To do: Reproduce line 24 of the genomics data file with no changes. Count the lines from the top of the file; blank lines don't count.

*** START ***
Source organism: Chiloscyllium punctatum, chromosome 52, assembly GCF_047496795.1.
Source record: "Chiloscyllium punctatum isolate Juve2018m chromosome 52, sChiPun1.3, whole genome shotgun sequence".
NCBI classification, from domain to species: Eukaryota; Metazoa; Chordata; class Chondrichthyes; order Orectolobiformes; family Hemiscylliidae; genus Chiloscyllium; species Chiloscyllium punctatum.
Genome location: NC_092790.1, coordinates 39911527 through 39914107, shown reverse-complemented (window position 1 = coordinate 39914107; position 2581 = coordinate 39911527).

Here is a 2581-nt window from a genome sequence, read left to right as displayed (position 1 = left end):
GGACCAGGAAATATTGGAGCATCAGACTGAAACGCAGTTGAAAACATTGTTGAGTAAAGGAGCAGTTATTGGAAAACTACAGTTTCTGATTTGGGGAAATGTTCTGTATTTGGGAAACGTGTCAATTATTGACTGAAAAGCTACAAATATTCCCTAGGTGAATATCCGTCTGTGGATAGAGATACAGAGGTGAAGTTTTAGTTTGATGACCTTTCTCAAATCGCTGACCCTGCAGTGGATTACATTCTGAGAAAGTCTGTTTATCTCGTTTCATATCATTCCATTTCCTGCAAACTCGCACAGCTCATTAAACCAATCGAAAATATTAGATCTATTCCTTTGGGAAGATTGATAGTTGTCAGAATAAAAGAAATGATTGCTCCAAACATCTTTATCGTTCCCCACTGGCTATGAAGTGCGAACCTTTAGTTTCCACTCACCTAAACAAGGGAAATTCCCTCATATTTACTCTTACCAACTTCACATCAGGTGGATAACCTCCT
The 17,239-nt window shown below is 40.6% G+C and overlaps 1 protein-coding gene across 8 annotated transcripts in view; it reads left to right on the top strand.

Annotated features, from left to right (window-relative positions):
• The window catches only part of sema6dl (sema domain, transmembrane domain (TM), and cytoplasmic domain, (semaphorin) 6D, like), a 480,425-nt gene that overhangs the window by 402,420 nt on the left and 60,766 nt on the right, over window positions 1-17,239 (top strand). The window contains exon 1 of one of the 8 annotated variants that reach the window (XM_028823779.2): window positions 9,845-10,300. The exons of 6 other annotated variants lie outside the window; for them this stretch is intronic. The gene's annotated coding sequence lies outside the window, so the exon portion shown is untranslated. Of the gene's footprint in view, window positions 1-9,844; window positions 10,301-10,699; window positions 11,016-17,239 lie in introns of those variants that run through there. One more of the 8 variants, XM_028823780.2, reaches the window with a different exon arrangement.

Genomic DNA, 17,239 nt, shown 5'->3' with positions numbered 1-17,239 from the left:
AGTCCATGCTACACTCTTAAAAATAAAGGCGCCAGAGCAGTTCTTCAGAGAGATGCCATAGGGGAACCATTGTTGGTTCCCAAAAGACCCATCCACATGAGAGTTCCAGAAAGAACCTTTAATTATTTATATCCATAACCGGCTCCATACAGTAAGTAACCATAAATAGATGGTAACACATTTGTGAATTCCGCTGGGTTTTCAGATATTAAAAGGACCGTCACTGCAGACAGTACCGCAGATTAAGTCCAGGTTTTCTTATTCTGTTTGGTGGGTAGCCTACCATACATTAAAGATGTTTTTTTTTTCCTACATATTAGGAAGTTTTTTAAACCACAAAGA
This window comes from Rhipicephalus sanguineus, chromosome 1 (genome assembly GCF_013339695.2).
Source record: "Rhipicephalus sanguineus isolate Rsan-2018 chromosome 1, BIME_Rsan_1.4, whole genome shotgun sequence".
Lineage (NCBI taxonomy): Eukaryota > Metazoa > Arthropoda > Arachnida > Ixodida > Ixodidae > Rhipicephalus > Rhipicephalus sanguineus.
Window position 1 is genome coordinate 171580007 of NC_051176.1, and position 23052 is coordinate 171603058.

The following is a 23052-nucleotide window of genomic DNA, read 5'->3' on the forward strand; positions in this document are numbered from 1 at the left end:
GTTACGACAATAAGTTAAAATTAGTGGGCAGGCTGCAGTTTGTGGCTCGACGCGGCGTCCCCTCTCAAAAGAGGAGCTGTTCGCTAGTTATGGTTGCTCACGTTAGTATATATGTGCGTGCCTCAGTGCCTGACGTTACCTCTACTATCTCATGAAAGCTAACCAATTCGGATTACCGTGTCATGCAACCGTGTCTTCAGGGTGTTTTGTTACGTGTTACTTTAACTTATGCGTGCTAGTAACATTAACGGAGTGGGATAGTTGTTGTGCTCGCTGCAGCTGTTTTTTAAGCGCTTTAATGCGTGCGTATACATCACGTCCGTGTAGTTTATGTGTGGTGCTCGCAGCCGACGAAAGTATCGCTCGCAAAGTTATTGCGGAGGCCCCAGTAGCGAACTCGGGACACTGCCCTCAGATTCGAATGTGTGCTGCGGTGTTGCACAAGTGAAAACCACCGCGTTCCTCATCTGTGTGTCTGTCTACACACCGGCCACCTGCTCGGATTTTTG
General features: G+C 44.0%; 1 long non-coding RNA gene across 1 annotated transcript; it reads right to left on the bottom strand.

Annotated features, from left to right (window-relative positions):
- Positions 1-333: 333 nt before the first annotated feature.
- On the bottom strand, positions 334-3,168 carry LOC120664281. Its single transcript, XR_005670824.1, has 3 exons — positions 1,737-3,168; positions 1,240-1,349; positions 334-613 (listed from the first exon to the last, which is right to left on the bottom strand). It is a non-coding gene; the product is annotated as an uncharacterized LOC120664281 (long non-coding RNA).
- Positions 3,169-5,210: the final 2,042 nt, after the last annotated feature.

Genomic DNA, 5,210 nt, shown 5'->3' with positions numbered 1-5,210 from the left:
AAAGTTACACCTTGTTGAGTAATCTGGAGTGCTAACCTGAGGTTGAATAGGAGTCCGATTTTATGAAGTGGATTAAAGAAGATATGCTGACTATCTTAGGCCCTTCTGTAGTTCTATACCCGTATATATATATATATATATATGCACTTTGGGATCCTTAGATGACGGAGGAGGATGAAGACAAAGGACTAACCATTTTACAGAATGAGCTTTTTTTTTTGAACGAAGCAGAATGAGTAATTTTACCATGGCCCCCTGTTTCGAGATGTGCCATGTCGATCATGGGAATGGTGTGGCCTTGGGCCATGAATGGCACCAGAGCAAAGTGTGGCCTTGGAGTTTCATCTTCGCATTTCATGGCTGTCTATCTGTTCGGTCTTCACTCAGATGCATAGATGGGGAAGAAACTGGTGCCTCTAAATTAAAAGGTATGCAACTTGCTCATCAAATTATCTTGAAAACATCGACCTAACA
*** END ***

AAAGTTACACCTTGTTGAGTAATCTGGAGTGCTAACCTGAGGTTGAATAGGAGTCCGATTTTATGAAGTGGATTAAAGAAGATATGCTGACTATCTTAGGCCCTTCTGTAGTTCTATACCCGTATATATATATATATATATATGCACTTTGGGATCCTTAGATGACGGAGGAGGATGAAGACAAAGGACTAACCATTTTACAGAATGAGCTTTTTTTTTTGAACGAAGCAGAATGAGTAATTTTACCATGGCCCCCTGTTTCGAGATGTGCCATGTCGATCATGGGAATGGTGTGGCCTTGGGCCATGAATGGCACCAGAGCAAAGTGTGGCCTTGGAGTTTCATCTTCGCATTTCATGGCTGTCTATCTGTTCGGTCTTCACTCAGATGCATAGATGGGGAAGAAACTGGTGCCTCTAAATTAAAAGGTATGCAACTTGCTCATCAAATTATCTTGAAAACATCGACCTAACA